Feely says you should also try to disseminate your research outside academia. She has addressed left-wing groups interested in her research on Marx in Britain while her colleague, Rachel Ritchie, has spoken to women's groups about her work on housewives.

Cunliffe says you should not underestimate public hunger for informed debate and novel ideas, although he advises making sure you have mastered technical issues, such as how to write press releases and how to organise a public debate, before you try to reach a lay audience. He suggests finding a "hook" -an event of contemporary relevance that provides an entry point to the issues in which you are interested.

These are the kinds of techniques taught by the Economic and Social Research Council, which runs courses on how to disseminate research through the media. Alexandra Saxon, who runs the courses, says the first piece of advice is to get to know your audience. If you want to get something into the media, you have to read the papers and know what the news agenda is, she says. She also advises developing contacts but says you must have something relevant to say. "Make sure you are prepared and knowledgeable," she says. "Sometimes you can talk to researchers who are so immersed in their own area that they cannot apply it more generally."

Green says you should find out about and sign up for skills seminars run by your institution's staff development, student support offices or by the research councils. He says it is important to make sure that you receive advice on how to write a poster presentation, conference paper and journal article from somewhere, whether in one of these seminars or from your supervisor.

Green also recommends setting up your own website and putting everything you produce on it. Feely says she struck up an e-mail conversation with someone she had footnoted on an article she published on the web after he found it in a Google search. "You would be surprised how many people e-mail you randomly because they have come across your name," she says.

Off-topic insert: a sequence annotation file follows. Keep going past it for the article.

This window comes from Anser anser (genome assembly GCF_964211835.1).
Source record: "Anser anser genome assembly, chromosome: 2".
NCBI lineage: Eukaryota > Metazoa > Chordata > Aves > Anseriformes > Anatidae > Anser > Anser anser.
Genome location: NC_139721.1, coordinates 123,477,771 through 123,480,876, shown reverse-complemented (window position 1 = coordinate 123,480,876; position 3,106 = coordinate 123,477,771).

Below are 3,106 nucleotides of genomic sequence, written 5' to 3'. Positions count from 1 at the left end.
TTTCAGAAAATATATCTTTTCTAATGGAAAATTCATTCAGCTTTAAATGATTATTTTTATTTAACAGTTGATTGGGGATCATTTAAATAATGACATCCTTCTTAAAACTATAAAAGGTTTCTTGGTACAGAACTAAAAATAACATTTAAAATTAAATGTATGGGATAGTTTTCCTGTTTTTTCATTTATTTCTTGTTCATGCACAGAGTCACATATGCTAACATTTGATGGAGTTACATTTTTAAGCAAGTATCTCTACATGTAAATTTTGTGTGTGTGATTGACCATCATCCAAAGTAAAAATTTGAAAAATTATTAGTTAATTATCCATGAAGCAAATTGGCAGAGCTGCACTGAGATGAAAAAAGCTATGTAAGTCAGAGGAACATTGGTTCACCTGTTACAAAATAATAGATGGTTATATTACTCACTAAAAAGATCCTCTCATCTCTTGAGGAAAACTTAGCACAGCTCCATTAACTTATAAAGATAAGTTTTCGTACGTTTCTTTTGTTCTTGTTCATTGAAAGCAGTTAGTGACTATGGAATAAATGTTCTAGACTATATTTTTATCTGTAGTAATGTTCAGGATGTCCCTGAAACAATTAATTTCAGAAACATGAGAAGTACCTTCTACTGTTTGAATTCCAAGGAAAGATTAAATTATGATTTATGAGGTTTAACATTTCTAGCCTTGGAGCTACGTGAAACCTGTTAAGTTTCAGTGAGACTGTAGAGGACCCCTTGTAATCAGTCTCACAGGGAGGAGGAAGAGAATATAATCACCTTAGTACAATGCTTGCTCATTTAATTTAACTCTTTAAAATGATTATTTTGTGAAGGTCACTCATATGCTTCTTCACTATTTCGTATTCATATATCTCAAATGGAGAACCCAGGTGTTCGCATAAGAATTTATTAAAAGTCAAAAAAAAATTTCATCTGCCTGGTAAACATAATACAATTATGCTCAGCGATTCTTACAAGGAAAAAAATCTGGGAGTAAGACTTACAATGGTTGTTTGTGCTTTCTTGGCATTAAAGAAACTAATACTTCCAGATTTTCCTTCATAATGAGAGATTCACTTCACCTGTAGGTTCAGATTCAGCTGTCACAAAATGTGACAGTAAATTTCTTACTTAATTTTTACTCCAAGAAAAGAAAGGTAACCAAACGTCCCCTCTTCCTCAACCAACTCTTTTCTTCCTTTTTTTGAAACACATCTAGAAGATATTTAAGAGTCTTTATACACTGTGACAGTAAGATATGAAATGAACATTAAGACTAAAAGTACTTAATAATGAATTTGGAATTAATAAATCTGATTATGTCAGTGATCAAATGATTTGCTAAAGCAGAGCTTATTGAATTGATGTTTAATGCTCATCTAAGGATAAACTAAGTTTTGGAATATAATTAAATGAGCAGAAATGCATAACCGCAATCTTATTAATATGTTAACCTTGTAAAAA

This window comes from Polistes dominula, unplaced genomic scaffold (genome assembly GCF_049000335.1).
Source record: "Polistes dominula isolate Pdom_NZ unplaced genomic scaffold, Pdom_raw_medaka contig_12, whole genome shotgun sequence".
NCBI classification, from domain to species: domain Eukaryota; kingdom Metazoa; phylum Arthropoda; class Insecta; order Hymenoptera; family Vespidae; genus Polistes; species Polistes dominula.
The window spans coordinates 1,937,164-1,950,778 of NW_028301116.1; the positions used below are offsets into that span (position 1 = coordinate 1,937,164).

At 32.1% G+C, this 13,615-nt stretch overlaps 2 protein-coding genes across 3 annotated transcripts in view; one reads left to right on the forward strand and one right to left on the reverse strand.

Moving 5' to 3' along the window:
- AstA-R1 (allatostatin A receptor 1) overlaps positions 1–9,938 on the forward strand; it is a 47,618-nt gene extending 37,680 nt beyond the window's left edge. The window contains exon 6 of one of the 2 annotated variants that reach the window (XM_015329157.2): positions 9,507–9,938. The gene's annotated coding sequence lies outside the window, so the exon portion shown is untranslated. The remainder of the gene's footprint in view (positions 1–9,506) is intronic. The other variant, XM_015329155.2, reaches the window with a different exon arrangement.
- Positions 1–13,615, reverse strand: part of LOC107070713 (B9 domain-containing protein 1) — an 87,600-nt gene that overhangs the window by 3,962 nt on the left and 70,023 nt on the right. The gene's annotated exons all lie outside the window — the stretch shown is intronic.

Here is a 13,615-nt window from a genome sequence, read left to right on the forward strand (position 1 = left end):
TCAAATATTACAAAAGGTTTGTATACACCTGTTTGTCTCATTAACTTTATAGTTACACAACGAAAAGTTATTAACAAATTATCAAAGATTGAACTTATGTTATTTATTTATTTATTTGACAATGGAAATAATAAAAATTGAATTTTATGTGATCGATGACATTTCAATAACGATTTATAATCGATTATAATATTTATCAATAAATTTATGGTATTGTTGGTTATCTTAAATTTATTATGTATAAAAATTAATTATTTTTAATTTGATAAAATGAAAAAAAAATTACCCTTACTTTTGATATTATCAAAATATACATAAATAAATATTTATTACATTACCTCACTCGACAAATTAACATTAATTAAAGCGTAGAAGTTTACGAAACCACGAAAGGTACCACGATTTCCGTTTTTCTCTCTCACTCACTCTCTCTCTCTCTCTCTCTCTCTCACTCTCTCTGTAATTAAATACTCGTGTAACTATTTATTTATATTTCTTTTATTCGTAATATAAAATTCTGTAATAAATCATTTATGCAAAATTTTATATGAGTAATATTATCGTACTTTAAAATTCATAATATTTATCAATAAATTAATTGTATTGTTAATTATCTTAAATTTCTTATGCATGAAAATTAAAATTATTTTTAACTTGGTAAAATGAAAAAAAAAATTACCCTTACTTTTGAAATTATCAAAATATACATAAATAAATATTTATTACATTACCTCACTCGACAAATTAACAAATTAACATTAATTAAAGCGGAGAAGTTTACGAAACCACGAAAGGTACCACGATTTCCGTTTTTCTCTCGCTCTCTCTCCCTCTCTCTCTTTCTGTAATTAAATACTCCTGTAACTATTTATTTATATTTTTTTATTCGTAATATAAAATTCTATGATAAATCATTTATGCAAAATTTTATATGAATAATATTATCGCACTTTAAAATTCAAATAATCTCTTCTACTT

Race says it is worth checking what websites and chatrooms are available within your institution and subject discipline so that you can contribute if appropriate, although he warns that it can be hit and miss and may spark junk mail.

Metcalfe says you should not hesitate to start talking about your work - whether you are in your first or final year. But "don't jump in too deep", she warns. "The academic community isn't slow in giving feedback so you need to be comfortable that your research will stand up to academic scrutiny."

Further information:

Economic and Social Research Council including toolkits on communications and knowledge transfer: www.esrcsocietytoday.ac.uk

UK Grad programme: www.ukgrad.ac.uk

UK Council for Graduate Education: www.ukcge.ac.uk

Research Councils UK: www.rcuk.ac.uk